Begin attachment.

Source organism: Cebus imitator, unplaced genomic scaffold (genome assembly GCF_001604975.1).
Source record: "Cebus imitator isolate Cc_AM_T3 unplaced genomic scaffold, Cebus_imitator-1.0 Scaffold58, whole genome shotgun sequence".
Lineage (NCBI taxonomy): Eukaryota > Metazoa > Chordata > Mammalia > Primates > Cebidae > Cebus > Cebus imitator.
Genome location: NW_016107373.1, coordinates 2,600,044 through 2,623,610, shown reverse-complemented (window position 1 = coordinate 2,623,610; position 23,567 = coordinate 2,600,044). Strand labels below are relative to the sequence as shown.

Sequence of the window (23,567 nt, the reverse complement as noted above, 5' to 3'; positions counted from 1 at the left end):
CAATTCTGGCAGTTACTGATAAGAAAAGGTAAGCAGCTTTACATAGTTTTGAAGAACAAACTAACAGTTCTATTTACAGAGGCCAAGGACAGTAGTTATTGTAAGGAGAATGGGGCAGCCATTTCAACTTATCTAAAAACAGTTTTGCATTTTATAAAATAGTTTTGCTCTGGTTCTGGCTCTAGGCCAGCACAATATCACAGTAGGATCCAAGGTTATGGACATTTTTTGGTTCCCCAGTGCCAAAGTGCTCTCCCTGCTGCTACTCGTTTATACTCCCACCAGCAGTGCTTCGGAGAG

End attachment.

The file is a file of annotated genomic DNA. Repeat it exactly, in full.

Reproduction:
Source organism: Cebus imitator, unplaced genomic scaffold (genome assembly GCF_001604975.1).
Source record: "Cebus imitator isolate Cc_AM_T3 unplaced genomic scaffold, Cebus_imitator-1.0 Scaffold58, whole genome shotgun sequence".
Lineage (NCBI taxonomy): Eukaryota > Metazoa > Chordata > Mammalia > Primates > Cebidae > Cebus > Cebus imitator.
Genome location: NW_016107373.1, coordinates 2,600,044 through 2,623,610, shown reverse-complemented (window position 1 = coordinate 2,623,610; position 23,567 = coordinate 2,600,044). Strand labels below are relative to the sequence as shown.

Sequence of the window (23,567 nt, the reverse complement as noted above, 5' to 3'; positions counted from 1 at the left end):
CAATTCTGGCAGTTACTGATAAGAAAAGGTAAGCAGCTTTACATAGTTTTGAAGAACAAACTAACAGTTCTATTTACAGAGGCCAAGGACAGTAGTTATTGTAAGGAGAATGGGGCAGCCATTTCAACTTATCTAAAAACAGTTTTGCATTTTATAAAATAGTTTTGCTCTGGTTCTGGCTCTAGGCCAGCACAATATCACAGTAGGATCCAAGGTTATGGACATTTTTTGGTTCCCCAGTGCCAAAGTGCTCTCCCTGCTGCTACTCGTTTATACTCCCACCAGCAGTGCTTCGGAGAG